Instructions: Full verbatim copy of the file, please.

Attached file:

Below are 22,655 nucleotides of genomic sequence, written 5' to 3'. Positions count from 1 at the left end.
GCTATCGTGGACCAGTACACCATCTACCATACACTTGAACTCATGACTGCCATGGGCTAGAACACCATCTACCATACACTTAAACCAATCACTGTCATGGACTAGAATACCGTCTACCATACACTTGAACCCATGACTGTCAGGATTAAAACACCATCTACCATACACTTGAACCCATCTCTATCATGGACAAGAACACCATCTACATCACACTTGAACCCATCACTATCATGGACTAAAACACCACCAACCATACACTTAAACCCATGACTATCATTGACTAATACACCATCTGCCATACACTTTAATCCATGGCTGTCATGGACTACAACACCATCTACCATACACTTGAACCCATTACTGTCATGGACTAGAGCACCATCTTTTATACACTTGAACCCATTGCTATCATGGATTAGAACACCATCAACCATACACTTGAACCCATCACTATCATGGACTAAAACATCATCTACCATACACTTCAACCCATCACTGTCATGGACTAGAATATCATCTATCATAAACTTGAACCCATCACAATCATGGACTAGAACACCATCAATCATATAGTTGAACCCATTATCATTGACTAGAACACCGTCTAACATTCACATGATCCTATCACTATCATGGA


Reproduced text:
Below are 22,655 nucleotides of genomic sequence, written 5' to 3'. Positions count from 1 at the left end.
GCTATCGTGGACCAGTACACCATCTACCATACACTTGAACTCATGACTGCCATGGGCTAGAACACCATCTACCATACACTTAAACCAATCACTGTCATGGACTAGAATACCGTCTACCATACACTTGAACCCATGACTGTCAGGATTAAAACACCATCTACCATACACTTGAACCCATCTCTATCATGGACAAGAACACCATCTACATCACACTTGAACCCATCACTATCATGGACTAAAACACCACCAACCATACACTTAAACCCATGACTATCATTGACTAATACACCATCTGCCATACACTTTAATCCATGGCTGTCATGGACTACAACACCATCTACCATACACTTGAACCCATTACTGTCATGGACTAGAGCACCATCTTTTATACACTTGAACCCATTGCTATCATGGATTAGAACACCATCAACCATACACTTGAACCCATCACTATCATGGACTAAAACATCATCTACCATACACTTCAACCCATCACTGTCATGGACTAGAATATCATCTATCATAAACTTGAACCCATCACAATCATGGACTAGAACACCATCAATCATATAGTTGAACCCATTATCATTGACTAGAACACCGTCTAACATTCACATGATCCTATCACTATCATGGA